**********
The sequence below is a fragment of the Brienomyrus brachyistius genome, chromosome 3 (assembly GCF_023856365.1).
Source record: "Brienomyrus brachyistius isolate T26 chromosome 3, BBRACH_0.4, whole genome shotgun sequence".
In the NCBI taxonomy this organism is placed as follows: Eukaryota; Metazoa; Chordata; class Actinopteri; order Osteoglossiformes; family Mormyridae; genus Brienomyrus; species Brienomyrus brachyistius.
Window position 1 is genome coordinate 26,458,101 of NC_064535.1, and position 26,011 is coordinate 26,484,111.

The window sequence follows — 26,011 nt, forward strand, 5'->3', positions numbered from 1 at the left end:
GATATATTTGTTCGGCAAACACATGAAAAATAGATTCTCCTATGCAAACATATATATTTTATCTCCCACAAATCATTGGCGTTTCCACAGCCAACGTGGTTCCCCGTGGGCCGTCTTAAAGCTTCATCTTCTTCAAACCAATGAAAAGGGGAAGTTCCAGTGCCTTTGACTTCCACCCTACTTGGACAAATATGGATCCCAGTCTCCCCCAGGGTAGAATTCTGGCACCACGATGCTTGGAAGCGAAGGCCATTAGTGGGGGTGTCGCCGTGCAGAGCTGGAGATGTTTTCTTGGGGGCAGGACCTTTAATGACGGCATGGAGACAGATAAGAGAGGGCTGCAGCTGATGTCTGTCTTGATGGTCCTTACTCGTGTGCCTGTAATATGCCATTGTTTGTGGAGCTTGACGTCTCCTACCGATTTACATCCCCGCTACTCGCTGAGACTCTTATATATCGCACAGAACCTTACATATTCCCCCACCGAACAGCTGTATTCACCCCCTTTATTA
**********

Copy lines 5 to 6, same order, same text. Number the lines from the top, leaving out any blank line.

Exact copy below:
The window sequence follows — 26,011 nt, forward strand, 5'->3', positions numbered from 1 at the left end:
GATATATTTGTTCGGCAAACACATGAAAAATAGATTCTCCTATGCAAACATATATATTTTATCTCCCACAAATCATTGGCGTTTCCACAGCCAACGTGGTTCCCCGTGGGCCGTCTTAAAGCTTCATCTTCTTCAAACCAATGAAAAGGGGAAGTTCCAGTGCCTTTGACTTCCACCCTACTTGGACAAATATGGATCCCAGTCTCCCCCAGGGTAGAATTCTGGCACCACGATGCTTGGAAGCGAAGGCCATTAGTGGGGGTGTCGCCGTGCAGAGCTGGAGATGTTTTCTTGGGGGCAGGACCTTTAATGACGGCATGGAGACAGATAAGAGAGGGCTGCAGCTGATGTCTGTCTTGATGGTCCTTACTCGTGTGCCTGTAATATGCCATTGTTTGTGGAGCTTGACGTCTCCTACCGATTTACATCCCCGCTACTCGCTGAGACTCTTATATATCGCACAGAACCTTACATATTCCCCCACCGAACAGCTGTATTCACCCCCTTTATTA